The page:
The time for civilian rule in Egypt is now.
One year into its amazing revolution, Egypt is still in crisis. Despite overthrowing Hosni Mubarak, their dictator of 30 years, Egyptians continue to be ruled by military men with iron fists.
The Supreme Council of the Armed Forces assumed control of the country on Feb. 11, 2011. Initially, the people welcomed it as a caretaker during the supposed transition to civilian rule. But the military has resisted handing power over to the Egyptian people.
The Supreme Council is unfit to rule Egypt. It has proved this over and over. In October, 27 Egyptians were killed in front of the state media building. They were protesting the military's lack of resolve to protect Egypt's Coptic Christian community. Many of the dead were run over by military vehicles, and state media incited sectarian hatred during the massacre.
In November and December, the military killed dozens of people in demonstrations in downtown Cairo.
The military has brutally beaten and tortured thousands of people. Women have been subjected to humiliating "virginity tests" while under arrest; others have been sexually assaulted. Egypt's rulers have tried at least 12,000 civilians in military courts, more than Mubarak ever did, according to Human Rights Watch.
The Supreme Council has also banned strikes and demonstrations, intimidated journalists and activists (including several Americans, now under arrest and barred from leaving the country) and limited freedom of expression.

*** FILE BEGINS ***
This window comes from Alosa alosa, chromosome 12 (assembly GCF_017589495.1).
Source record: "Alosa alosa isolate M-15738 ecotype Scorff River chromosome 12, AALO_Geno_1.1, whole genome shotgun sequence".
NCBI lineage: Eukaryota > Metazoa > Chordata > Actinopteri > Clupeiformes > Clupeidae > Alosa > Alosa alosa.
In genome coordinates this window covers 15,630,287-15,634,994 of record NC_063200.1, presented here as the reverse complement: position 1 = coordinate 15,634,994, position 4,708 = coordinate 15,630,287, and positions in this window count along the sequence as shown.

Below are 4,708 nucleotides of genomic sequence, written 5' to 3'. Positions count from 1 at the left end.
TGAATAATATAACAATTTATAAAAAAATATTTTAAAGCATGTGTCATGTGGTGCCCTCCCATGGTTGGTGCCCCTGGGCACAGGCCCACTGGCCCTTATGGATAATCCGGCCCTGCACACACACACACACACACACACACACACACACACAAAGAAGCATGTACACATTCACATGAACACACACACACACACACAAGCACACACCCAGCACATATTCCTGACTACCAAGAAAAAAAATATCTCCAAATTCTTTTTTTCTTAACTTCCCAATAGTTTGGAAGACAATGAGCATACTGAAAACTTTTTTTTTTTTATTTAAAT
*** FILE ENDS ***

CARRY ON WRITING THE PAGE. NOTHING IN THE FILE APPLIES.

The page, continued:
The latest outrage was the deadly violence a few days ago at a soccer match in Port Said, where police stood by doing nothing as crowds of worked-up fans battled each other. More than 70 people were killed. Many Egyptians blamed the Supreme Council for not ensuring safety.
If the military is incapable of ruling Egypt, will the Muslim Brotherhood be any better? Recent elections in Egypt have resulted in religious parties dominating the lower house of Parliament. The election was particularly devastating to Egypt's labor movement, which was crucial to the revolution, and to women, who garnered only eight seats (about 2 percent).
But true democracy in Egypt will not arrive via one election alone. It will come with a new constitution that enshrines equal protections for all, regardless of faith, and the rights to freedom of expression and association. And it will come when strong, independent institutions are able to uphold constitutional principles and the rule of law.
There are many dedicated people in Egypt working toward just such a goal. And the United States, which gives $1.3 billion to the Egyptian military, ought to use its influence to pressure the Supreme Council to hand over power to the people.
Despite the setbacks, Egypt's glorious revolution has been an inspiration to freedom seekers in Egypt and around the world. We must all work to keep it that way.
Moustafa Bayoumi, a professor of English at Brooklyn College, is author of "How Does It Feel to be a Problem: Being Young and Arab in America."